When we walk down the streets of a large city like New York City or Chicago, we feel the rush of traffic, hear the sounds of commerce, and see the bustling masses scurrying to their jobs. But how does this environment affect our mental state? How do city constructs affect the way we relate to others? How does it affect our capability to rationally deal with problems? In many ways, the city is constructed to be functional in an economic sense but neglects the psychological consequences upon its inhabitants. I believe wholeheartedly that cities can be both functional for the economy and a welcome home for those that live within them.
The modern city is a result of evolution, ever since the first signs of urbanization in Greece. The Greeks constructed town squares called a polis in order to facilitate the democratic movement of the people. These areas of open public space provided a means for the people to voice their opinion, a huge component of democracy. The rest of the city was a grid pattern, a manner of facilitating an open public square. This type of city development went by the wayside as population increased and, as a result, stratification became an issue. The rich were able to have a hand in government more readily than the poor, which led to a certain resentment by the lower classes. This led to the development of the Roman villa, a polis-like town square, that was used more for commerce than political issues. Trade was huge in the villa, as peddlers and traders dealt goods to the townspeople. This type of city still exists in some areas of Europe and Asia, despite the crumbling of the Roman Empire. The crumbling occurred due to trade disruptions caused by attacks from the Vandals and Visigoths, leading toward the Dark Ages. The Dark Ages saw a period of declining education, high disease rates and overall a sense of disunity among Western Europeans.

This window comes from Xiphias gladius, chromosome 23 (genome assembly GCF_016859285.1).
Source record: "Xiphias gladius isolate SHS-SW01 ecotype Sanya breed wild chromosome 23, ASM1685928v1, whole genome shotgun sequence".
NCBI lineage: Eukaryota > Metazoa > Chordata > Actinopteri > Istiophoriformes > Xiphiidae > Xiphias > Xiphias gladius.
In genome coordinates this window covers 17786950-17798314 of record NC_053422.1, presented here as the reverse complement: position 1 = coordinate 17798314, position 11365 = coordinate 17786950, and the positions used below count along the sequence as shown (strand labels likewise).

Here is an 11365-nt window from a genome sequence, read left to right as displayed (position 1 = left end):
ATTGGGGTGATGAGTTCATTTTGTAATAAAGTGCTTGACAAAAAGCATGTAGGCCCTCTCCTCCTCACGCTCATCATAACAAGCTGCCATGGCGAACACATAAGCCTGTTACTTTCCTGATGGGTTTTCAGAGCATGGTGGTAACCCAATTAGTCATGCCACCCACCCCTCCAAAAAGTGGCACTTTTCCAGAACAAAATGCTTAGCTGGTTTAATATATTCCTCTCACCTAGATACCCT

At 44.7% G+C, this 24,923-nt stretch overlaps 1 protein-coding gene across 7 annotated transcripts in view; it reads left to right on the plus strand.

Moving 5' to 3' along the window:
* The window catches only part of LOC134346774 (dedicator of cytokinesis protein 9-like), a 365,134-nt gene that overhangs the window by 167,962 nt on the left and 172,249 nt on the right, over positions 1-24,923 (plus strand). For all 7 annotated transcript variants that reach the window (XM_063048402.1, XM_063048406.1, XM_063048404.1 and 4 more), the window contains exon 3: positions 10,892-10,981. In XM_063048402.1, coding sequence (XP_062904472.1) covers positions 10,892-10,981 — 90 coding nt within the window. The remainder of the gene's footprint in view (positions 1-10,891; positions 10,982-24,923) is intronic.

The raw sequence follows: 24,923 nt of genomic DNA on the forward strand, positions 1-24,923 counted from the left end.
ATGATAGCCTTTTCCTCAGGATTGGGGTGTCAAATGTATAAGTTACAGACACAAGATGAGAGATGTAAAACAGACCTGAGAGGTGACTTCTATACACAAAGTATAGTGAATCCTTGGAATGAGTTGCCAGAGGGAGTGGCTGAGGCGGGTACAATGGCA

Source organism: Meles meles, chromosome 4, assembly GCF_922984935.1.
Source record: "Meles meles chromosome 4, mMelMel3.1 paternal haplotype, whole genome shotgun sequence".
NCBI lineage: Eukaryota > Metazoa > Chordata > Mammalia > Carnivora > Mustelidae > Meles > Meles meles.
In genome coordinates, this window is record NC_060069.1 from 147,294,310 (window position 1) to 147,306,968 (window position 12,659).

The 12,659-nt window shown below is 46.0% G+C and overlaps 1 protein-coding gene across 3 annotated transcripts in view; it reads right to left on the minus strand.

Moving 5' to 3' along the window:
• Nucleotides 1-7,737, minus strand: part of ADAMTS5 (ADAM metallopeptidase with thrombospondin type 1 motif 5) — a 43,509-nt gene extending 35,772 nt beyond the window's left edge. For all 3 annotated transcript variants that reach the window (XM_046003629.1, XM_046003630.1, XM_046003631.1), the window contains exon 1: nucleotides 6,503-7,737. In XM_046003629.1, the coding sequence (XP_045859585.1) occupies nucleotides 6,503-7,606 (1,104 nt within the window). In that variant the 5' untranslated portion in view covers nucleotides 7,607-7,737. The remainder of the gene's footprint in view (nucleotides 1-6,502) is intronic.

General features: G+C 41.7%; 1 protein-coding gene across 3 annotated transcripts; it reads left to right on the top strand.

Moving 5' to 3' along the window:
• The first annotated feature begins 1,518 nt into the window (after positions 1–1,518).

The European city of the 14th to 18th century was one of mercantilism, a shift by Western Europe away from the feudal land ownership to sea trade and diplomacy. The city was built around ports and harbors, which also were areas of local trade. The great explorations of the New World brought high amounts of wealth to the Old World, but also brought inflation, new disease, and an evolving imperial focus from its kingdoms. More revolt took place as the people of England and France, amongst other nations, saw the degradation of their respective governments. They saw bad changes coming for their cities and states, and wanted to create a better living for themselves. Changes also came in science and industry, leading to the Industrial Revolution, which changed the shape of cities to this day. Industry took hold of the city as factories were built to create more goods and cities continued to move outward into the countryside. Suburbanization followed and urban sprawl ensued.
The modern city is not a site to behold. The downtown in many cities has become a place of ill repute, very little commerce coming in as information has taken the place of industry. The suburb has taken over as the place of family and everyday living, while the city is slowly being drained of its life and losing its luster. Very few people from the suburbs want to come into the city because they see it as bad, dirty, and crime ridden. Because of this reputation, city developers and economic interests leave the city and move into suburban areas to grab a hold of their target market, the upper middle class and wealthy. I think that this suburban sprawl is the wrong way to construct living space. There are many ways to resolve living space issues as well as avoiding ecological damage, including smart growth initiatives in counties across the United States and decreasing property sizes. We must find a way to use space more efficiently so that we have a place to call home well into the 21st century.